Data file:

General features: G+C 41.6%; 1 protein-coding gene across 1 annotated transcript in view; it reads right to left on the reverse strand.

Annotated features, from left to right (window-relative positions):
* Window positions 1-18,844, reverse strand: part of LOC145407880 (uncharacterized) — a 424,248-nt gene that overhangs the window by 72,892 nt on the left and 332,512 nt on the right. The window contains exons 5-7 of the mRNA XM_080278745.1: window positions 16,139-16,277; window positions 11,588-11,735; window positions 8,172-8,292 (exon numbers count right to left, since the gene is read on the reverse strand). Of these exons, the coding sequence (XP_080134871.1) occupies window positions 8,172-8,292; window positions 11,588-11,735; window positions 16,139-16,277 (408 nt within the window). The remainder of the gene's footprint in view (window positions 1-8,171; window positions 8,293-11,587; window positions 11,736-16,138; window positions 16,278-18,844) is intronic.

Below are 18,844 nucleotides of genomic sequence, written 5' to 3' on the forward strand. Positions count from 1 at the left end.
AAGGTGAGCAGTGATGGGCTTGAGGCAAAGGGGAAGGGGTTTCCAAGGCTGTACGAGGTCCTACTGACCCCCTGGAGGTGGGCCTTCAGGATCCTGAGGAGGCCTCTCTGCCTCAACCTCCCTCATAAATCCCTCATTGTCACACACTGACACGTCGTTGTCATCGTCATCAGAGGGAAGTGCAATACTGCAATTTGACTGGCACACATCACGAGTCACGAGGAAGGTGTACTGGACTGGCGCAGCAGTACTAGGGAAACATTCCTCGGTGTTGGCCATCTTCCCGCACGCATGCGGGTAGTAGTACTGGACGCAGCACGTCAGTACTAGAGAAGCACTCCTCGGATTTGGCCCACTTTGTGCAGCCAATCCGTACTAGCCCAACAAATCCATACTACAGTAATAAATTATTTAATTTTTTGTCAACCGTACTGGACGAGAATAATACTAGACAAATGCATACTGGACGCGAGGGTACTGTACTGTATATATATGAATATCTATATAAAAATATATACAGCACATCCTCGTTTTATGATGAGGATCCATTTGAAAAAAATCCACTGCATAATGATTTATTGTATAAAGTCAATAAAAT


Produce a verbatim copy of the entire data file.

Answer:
General features: G+C 41.6%; 1 protein-coding gene across 1 annotated transcript in view; it reads right to left on the reverse strand.

Annotated features, from left to right (window-relative positions):
* Window positions 1-18,844, reverse strand: part of LOC145407880 (uncharacterized) — a 424,248-nt gene that overhangs the window by 72,892 nt on the left and 332,512 nt on the right. The window contains exons 5-7 of the mRNA XM_080278745.1: window positions 16,139-16,277; window positions 11,588-11,735; window positions 8,172-8,292 (exon numbers count right to left, since the gene is read on the reverse strand). Of these exons, the coding sequence (XP_080134871.1) occupies window positions 8,172-8,292; window positions 11,588-11,735; window positions 16,139-16,277 (408 nt within the window). The remainder of the gene's footprint in view (window positions 1-8,171; window positions 8,293-11,587; window positions 11,736-16,138; window positions 16,278-18,844) is intronic.

Below are 18,844 nucleotides of genomic sequence, written 5' to 3' on the forward strand. Positions count from 1 at the left end.
AAGGTGAGCAGTGATGGGCTTGAGGCAAAGGGGAAGGGGTTTCCAAGGCTGTACGAGGTCCTACTGACCCCCTGGAGGTGGGCCTTCAGGATCCTGAGGAGGCCTCTCTGCCTCAACCTCCCTCATAAATCCCTCATTGTCACACACTGACACGTCGTTGTCATCGTCATCAGAGGGAAGTGCAATACTGCAATTTGACTGGCACACATCACGAGTCACGAGGAAGGTGTACTGGACTGGCGCAGCAGTACTAGGGAAACATTCCTCGGTGTTGGCCATCTTCCCGCACGCATGCGGGTAGTAGTACTGGACGCAGCACGTCAGTACTAGAGAAGCACTCCTCGGATTTGGCCCACTTTGTGCAGCCAATCCGTACTAGCCCAACAAATCCATACTACAGTAATAAATTATTTAATTTTTTGTCAACCGTACTGGACGAGAATAATACTAGACAAATGCATACTGGACGCGAGGGTACTGTACTGTATATATATGAATATCTATATAAAAATATATACAGCACATCCTCGTTTTATGATGAGGATCCATTTGAAAAAAATCCACTGCATAATGATTTATTGTATAAAGTCAATAAAAT